second run - pass coins one at a time as soon as you have coins to pass. Time when the first coin reaches the end and when all coins reach the end. This is iterative.


In the waterfall process, ever one who is not passing coins is watching the coin passer. Clearly this takes longer and results in waste. In iterative, everyone is working with excitement and fervor to pass those coins along. Each is paying close attention to the upstream passer because that's where the coins are coming from. How about that?


Think of the iterative approach for a bit. If we do this over and over again, and we can talk in between each attempt - then we can make incremental improvements to the process of passing coins and seriously reduce our throughput over time. This is old-hat by now in software. Yet it seems that so many organizations are still struggling to work together to make improvements. Another antiquated notion seems to be the hand-off. Clearly the handoff leads to waste. Imagine the same penny experiment, but where each coin from the pile is passed by the whole team at once.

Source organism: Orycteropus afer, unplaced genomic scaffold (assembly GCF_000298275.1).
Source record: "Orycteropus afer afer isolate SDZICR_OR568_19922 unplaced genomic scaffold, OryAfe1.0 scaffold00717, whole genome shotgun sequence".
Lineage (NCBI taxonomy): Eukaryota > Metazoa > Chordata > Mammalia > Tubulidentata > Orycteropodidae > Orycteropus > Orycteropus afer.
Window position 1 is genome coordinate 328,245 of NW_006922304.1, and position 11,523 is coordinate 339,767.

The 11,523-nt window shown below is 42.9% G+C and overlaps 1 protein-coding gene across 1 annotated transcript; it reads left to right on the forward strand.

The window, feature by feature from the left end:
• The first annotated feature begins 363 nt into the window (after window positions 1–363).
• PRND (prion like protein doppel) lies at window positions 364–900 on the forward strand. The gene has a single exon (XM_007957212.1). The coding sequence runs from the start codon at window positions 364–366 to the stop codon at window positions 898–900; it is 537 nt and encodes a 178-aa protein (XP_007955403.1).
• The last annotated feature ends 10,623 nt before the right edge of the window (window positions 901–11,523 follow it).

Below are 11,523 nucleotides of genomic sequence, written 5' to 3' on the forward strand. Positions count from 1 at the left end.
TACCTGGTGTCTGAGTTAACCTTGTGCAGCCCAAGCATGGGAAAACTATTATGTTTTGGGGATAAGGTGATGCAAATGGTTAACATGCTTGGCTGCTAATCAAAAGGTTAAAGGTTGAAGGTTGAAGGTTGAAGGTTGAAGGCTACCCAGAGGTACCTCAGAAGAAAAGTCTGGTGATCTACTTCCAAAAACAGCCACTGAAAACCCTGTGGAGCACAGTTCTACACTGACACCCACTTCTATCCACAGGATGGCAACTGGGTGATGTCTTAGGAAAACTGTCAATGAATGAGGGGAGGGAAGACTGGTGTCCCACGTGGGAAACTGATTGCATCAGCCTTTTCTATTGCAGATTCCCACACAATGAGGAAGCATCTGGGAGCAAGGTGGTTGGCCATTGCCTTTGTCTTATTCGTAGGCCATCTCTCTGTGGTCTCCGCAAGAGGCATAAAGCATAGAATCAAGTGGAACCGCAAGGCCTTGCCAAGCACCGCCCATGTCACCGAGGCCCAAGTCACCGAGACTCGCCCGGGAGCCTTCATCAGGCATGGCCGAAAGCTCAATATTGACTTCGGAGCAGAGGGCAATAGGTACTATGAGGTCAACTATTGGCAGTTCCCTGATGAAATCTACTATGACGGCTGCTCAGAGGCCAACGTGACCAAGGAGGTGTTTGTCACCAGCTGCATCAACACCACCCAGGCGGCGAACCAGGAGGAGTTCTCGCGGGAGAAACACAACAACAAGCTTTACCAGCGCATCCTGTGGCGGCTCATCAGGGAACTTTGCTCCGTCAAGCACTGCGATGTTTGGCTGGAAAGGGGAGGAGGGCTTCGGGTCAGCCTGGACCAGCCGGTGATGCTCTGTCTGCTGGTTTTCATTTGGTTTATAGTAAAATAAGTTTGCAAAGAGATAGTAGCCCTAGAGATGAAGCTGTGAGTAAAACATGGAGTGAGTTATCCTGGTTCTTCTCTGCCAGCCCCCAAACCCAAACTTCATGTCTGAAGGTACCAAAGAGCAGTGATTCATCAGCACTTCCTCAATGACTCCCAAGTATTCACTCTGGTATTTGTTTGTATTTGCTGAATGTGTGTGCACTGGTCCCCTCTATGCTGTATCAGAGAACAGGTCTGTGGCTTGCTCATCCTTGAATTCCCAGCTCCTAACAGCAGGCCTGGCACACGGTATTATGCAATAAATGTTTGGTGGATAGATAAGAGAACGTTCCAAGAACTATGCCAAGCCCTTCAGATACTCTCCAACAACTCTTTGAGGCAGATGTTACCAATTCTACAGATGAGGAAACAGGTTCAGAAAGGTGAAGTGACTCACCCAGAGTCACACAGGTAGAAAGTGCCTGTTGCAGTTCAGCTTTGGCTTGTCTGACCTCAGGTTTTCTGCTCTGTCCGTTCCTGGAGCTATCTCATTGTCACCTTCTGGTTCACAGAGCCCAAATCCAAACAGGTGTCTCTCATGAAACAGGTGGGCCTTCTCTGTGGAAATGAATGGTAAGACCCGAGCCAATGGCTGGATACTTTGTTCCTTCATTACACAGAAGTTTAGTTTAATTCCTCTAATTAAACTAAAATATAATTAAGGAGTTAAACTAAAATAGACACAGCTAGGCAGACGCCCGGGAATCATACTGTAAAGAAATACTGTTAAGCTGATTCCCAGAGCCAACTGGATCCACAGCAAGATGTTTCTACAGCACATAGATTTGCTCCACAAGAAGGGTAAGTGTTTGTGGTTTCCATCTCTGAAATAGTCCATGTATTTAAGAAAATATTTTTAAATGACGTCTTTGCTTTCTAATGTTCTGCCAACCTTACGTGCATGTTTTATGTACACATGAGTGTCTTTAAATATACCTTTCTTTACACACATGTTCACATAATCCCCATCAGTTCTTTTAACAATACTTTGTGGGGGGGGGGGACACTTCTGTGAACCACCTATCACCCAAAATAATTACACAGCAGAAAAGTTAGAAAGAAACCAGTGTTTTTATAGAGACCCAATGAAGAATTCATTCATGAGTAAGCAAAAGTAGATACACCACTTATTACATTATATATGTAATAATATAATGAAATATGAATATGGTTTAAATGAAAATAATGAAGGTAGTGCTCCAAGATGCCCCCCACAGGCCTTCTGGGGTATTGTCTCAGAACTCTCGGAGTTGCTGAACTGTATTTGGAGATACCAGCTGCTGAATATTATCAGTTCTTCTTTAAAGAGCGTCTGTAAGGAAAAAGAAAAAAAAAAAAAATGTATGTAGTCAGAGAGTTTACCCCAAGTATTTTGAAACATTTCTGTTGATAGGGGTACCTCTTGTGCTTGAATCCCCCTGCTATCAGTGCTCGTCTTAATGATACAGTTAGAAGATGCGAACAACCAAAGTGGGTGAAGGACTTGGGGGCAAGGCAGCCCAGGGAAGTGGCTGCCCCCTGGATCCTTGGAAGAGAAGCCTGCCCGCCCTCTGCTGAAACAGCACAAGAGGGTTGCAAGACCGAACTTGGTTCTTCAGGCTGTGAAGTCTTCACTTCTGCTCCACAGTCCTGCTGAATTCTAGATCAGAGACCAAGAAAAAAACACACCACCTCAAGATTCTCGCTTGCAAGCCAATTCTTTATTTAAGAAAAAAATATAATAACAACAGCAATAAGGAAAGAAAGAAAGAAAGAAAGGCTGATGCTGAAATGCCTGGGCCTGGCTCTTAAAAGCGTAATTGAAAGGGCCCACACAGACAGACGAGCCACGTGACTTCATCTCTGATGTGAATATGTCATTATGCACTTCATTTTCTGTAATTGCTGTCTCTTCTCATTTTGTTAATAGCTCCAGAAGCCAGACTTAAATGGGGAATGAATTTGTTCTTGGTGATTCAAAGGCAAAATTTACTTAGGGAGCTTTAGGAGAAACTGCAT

Tuesday, March 17, 2015

When Your Test is Defective

It helps to verify and design the test with the domain expert. This will save much time downstream.


I had a defect in a system that I partly wrote last year. The defect was related to how we were fetching data from another system. It boiled down to a misinterpretation of the requirements. When it came into my work queue, I decided to take a pseudo- BDD approach.


The business analyst joined me at my desk and we began writing the acceptance criteria together in Gherkin syntax. Next, I created a Unit test via MsTest with the help of Moq framework. Then I implemented the fix.